“The marsh will gradually close back in and cover it all up again, including the dam. It will stay beneath the marsh for many more years, where it belongs. By tomorrow morning, there will be nothing to be seen of it,” Bill replied.

The children felt disappointed. So they wouldn’t see the Foresters treasure after all… Bill saw their disappointed reactions and hurriedly added: “Though tomorrow will be a busy day.” The children looked up at once, and his wife turned her head sharply towards him.

“Why, Bill?” asked Lucy-Ann, curiously.

“Because I have to return a helicopter to the Military, and I don’t you about any of you, but I rather fancied a fly about first…” The children stared at Bill in delight.

“We’ll come!” they cried at the tops of their voices. And so they would!

“We’d better get you lot up to bed,” said Mrs Cunningham, suddenly. “Have you seen the time?” None of the children felt like going to sleep, there was so much to think about! Then they figured they would need to be fresh for the morning and hurried upstairs to their old rooms, which were now empty. All four of them hurried to wash, except Kiki of course, who would just sit on her perch as far away from the water as possible.

“What a thrilling night we’ve had!” Jack said, brushing his teeth, “I only wish we could have it again! Wasn’t Bill fine, how he tackled those men!”

“He certainly was,” said Philip, who was also brushing his teeth at the little basin in the boys bedroom. “And I can’t wait to fly in that helicopter tomorrow. I might even ask Bill if I can have a go at flying it!” the boy said excitedly. The boys door was open, and the girls could hear what they were saying.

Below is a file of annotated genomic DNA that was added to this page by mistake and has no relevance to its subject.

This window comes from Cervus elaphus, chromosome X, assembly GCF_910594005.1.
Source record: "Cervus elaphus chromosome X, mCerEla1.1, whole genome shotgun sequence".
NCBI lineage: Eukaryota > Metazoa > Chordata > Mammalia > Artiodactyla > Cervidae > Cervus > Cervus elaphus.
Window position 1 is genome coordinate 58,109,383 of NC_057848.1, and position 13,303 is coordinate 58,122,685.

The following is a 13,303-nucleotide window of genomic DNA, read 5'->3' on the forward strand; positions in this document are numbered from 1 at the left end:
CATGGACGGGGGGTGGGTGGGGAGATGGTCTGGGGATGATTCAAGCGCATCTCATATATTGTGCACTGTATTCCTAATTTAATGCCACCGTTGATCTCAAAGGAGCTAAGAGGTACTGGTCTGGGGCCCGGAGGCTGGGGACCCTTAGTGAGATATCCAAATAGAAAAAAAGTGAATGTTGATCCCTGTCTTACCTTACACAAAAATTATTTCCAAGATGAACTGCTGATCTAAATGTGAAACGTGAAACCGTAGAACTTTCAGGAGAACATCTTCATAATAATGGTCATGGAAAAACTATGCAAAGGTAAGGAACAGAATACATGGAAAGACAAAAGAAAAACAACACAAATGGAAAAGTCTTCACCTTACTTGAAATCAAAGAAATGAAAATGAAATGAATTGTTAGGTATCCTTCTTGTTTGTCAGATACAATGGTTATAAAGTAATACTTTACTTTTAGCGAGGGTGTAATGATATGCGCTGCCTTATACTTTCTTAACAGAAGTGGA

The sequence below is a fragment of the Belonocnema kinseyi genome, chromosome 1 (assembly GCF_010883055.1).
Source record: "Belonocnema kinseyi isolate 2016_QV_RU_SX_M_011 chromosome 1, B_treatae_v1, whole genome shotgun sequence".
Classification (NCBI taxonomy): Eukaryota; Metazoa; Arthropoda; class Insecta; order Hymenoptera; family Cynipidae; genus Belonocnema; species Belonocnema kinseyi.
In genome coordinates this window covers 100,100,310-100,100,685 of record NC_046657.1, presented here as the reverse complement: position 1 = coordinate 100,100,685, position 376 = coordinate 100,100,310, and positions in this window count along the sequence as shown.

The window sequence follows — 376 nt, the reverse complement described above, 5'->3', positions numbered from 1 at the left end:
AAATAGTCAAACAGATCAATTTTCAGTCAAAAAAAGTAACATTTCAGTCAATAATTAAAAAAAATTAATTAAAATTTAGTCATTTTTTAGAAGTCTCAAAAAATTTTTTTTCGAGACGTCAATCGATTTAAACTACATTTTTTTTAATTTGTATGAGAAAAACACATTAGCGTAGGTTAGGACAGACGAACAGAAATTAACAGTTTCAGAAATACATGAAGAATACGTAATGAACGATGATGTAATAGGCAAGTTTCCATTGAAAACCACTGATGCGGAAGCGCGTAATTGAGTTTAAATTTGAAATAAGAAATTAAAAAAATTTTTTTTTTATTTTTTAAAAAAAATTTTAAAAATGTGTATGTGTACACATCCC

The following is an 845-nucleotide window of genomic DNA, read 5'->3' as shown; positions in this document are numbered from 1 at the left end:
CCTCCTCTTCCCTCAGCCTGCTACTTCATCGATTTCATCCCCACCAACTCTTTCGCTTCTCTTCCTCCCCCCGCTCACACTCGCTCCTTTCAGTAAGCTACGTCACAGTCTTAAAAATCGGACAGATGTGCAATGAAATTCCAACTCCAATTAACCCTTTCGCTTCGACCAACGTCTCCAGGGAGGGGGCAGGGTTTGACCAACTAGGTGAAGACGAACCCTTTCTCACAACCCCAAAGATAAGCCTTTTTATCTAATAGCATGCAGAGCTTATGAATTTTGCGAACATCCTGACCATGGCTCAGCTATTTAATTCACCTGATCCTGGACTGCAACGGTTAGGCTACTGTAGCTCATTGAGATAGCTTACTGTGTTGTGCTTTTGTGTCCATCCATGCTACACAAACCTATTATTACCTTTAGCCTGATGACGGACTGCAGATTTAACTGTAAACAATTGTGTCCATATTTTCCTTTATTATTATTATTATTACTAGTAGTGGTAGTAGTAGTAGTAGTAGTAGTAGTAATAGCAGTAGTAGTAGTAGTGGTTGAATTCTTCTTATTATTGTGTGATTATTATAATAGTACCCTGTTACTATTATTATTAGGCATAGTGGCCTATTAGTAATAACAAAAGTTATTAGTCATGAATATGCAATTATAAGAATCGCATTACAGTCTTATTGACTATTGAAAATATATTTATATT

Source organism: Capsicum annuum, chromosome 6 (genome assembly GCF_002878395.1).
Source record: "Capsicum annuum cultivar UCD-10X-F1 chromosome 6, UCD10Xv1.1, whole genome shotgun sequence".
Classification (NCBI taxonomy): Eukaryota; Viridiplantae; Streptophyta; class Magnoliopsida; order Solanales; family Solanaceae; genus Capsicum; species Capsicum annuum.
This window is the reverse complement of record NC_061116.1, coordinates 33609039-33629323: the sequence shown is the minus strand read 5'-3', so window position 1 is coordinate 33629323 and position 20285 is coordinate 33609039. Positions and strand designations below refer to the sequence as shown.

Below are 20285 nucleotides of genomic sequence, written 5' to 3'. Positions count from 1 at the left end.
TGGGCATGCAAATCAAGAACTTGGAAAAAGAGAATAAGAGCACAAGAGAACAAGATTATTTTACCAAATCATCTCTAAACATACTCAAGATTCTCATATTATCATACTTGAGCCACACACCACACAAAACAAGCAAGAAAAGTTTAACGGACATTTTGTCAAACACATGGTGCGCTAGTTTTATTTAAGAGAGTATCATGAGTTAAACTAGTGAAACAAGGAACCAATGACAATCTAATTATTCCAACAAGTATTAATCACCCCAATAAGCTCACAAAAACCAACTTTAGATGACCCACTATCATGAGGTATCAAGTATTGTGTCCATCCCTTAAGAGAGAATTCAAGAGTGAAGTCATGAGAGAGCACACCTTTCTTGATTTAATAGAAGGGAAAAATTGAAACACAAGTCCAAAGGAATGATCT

A scornful face arrived at the door. “You?” said Dinah, “Fly a helicopter, Bill should never let you! You would most probably crash it!” Her brother gave her a friendly punch. “I only wish we could start this adventure again,” said Jack, sorrowfully.

“I don’t, I think it’s been jolly frightening. Especially when that horrid man was threatening Bill with his revolver,” Lucy-Ann said.

“Well, it was empty, silly.” said Jack, smiling at his sister. “Anyway, goodnight!” The girls said goodnight and retired to their own room.

We must leave them all now, lying fast asleep in their little crooked beds in their small slanting bedrooms, at Lowfell Inn. Kiki is asleep too, but only just. Don’t make a sound or you’ll wake her. All are dreaming avidly about their adventures the following day. Bill and Mrs Cunningham are coming to bed now too, tired and sleepy eyed. What an exciting day it has been. And look at the children’s camp, all empty now and unusually quiet. What a thrilling adventure they had, and of course there are many more to come! How can children like these keep out of adventure? It seems to tag along with them wherever they go!

THE END

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2 Responses to The Marsh of Adventure by Poppy Chapter Twenty-six

  1. Avinash Machado says:

    Great story,Poppy. Enjoyed reading it. Looking forward to the next one.

    Like

  2. Francis says:

    Well done Poppy – it has the ‘feel’ of an original! Not easy to do.
    Francis

    Like